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Three ways to enhance the value of psychometrics


Are you wasting money on psychometric assessments? Ron Eldridge outlines three areas of focus that would help you use them to much greater effect.

UK organisations spend around £100 million a year on psychometric assessments...and then use them in the wrong way. You could get much greater value from your assessments if you focus on three key areas.

1. Focus on cultural fit

As part of their recruitment, many organisations only use verbal and numerical reasoning tests. These tests are easy to adopt - because they have right and wrong answers - but they only give a very limited picture. They’ll tell you if an individual is intellectually suited to the job but they won’t show whether that person will fit in and whether the actual job will fit their career aspirations.
The rationale behind using ability tests is that if you recruit highly competent people, they’ll enjoy their jobs and they’ll stay with you. But just because your candidates are the brightest, it doesn’t mean they’ll be engaged.
If those who succeed in landing a job find that aspects of the work fail to meet their expectations, they’ll feel dissatisfied and resentful. Quite simply, people will leave if there’s a disconnect between the expectation of what the job will entail and the reality of the workplace. 
Yes, objective assessment and selection tools can give an indication of a person’s ‘potential’ to be good at a particular job, in terms of the abilities and preferences required. But there is a difference between ‘person-job’ fit and ‘person-organisation’ fit. For example, someone moving from Google to the Department of Health may be absolutely right for the job but the difference in cultures between the two organisations may create an issue. Likewise, a nurse moving from a cottage hospital environment may suit the job but not the organisation if the new role is in a major city hospital.
A better bet would be to use personality questionnaires in the recruitment process because an individual’s personality has been proven to be a critical part of job performance - it often dictates whether or not you will succeed in a role.
If organisations put together more realistic job profiles and mapped out the sort of person they were looking for with more thoroughness, a personality questionnaire could help recruiters to select against the exact characteristics needed for the job.
Then, by linking back to the individual’s personality at an interview, you could have an open and honest discussion about what it would actually be like if they came to work at your organisation - particularly what it would be like in their department. Whilst there may be an overriding organisational culture, the culture of the IT group, for example, will differ from that of the sales & marketing function. By understanding their personality and preferences, you could create more realistic expectations and you could discuss what would make them happier and more engaged at work.
The advantage of this is that you’re more likely to recruit someone who is a better fit for the role: someone who will probably enjoy their work and perform well. Also, any candidate who is unsuccessful could at least be given an in-depth psychometric report providing a clearer idea of what type of job and organisation would be a good ‘fit’ for them. By giving people a greater insight into their capabilities and personality preferences you can help them to understand more about themselves - and at the same time strengthen your employer brand.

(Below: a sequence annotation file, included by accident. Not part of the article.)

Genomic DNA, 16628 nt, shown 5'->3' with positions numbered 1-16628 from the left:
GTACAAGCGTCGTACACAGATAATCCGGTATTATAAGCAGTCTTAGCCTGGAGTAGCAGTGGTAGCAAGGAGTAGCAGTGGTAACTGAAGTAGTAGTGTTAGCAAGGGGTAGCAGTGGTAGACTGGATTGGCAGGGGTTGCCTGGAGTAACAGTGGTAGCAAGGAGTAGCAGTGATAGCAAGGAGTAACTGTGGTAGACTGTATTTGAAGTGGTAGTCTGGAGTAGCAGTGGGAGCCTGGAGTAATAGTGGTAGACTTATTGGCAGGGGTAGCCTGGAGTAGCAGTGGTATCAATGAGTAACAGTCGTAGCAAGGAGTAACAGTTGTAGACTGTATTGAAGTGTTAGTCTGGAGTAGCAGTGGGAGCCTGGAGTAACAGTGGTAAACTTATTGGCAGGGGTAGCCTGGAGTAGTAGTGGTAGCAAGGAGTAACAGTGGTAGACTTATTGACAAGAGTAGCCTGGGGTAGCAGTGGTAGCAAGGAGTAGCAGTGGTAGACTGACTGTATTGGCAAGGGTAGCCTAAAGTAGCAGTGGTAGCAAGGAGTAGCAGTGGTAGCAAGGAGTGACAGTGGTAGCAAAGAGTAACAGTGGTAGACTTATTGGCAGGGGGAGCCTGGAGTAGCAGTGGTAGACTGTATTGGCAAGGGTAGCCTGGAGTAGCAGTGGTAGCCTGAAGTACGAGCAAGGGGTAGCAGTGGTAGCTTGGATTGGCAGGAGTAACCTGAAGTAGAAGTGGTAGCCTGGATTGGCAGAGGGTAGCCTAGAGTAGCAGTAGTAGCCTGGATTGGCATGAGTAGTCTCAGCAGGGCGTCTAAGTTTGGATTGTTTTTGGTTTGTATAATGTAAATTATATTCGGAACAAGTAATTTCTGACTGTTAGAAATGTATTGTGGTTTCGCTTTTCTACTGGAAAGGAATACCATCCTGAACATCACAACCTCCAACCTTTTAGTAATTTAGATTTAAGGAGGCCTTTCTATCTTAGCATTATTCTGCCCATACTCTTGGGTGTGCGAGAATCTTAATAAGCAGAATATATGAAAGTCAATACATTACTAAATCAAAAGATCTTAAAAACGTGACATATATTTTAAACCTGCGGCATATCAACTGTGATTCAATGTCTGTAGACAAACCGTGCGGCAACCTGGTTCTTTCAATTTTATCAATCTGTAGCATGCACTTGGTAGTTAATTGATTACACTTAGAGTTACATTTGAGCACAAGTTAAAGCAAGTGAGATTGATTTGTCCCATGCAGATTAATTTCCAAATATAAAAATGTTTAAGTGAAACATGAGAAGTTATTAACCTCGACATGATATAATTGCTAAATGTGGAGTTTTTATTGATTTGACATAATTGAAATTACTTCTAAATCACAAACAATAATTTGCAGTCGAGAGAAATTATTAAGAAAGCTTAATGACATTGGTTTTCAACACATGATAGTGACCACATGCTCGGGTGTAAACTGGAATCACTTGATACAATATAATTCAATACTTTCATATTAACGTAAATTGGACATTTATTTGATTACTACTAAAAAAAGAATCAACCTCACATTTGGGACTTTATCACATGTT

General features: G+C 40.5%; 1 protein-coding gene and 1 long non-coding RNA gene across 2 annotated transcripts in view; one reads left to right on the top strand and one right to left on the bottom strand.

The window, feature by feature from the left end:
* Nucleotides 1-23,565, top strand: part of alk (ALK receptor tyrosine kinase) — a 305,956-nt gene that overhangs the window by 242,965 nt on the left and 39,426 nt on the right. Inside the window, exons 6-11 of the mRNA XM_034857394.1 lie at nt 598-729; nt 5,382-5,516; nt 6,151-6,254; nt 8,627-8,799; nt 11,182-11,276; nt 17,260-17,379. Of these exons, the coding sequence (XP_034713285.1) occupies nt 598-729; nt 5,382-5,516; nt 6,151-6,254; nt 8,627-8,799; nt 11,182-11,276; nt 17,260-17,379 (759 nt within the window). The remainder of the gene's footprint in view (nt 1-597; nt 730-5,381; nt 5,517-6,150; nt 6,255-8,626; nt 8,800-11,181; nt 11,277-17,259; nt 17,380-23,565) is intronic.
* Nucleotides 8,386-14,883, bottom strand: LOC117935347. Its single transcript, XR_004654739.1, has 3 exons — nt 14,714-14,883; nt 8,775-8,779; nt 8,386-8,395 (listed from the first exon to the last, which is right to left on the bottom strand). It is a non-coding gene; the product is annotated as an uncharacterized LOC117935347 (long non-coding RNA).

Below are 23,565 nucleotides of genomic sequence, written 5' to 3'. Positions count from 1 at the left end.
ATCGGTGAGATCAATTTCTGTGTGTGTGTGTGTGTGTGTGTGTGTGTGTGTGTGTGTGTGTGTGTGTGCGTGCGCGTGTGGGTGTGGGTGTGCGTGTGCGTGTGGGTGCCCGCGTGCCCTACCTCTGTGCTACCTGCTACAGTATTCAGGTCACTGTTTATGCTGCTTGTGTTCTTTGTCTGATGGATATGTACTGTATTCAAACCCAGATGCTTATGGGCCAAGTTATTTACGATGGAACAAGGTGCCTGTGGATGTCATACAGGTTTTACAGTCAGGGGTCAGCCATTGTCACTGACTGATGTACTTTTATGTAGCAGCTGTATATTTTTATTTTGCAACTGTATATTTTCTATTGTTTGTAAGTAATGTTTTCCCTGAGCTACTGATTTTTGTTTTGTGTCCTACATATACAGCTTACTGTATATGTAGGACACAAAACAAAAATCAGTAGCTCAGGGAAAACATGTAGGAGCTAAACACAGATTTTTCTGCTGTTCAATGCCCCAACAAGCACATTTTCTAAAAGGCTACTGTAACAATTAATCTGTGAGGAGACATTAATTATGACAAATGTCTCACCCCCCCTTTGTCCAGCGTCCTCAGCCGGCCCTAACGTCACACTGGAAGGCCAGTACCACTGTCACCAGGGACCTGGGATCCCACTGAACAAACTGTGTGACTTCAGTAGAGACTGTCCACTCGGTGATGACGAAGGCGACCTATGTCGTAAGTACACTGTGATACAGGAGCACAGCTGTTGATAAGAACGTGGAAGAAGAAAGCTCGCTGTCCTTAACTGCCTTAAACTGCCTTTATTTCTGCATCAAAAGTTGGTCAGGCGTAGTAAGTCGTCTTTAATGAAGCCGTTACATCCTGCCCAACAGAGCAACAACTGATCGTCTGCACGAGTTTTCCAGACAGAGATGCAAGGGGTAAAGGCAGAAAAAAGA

2. Focus on development

Organisations primarily use assessments for recruitment. However they can also be used to empower individuals to take responsibility for their careers and to gain a better understanding of their development needs.
For example, personality questionnaires could be used to help existing employees to appreciate how their preferences add value in their current role and/or in the role that they desire. The resultant personality profiles could be used to encourage employees to reflect on their strengths, their career goals and their aspirations.
Much more could be done in assessment training courses. Currently, these don’t spend enough time training users in how to give feedback based on the participant’s profile. Individuals should be given help and guidance to enable them use psychometric assessments to spark better and more meaningful development conversations.

3. Focus on everyone

Assessments can be expensive, which is why organisations often only use them for graduates, managers and senior executives. In an ideal world, everyone in the organisation would be given the opportunity to use assessment profiles to better understand their strengths.
Would the cost be prohibitive? Actually, no. A top-of-the-range personality questionnaire, which generates a 15-page report detailing your team role and work preferences, is now available entirely free of charge. You can also download free worksheets to help individuals act on their results.
So, there’s nothing to stop you using a personality questionnaire to sift, select, develop, engage and motivate your entire workforce. What’s more, you could even divert the money you’d otherwise spend on assessments into retaining and engaging the people already employed.
Focusing on these three areas could help you to reduce recruitment costs; enhance retention; improve bottom line performance, due to less employee ramp-up time and disruption to teams, and increase overall employee satisfaction.
Ron Eldridge is managing director of assessment company FindingPotential which offers a free online personality questionnaire.

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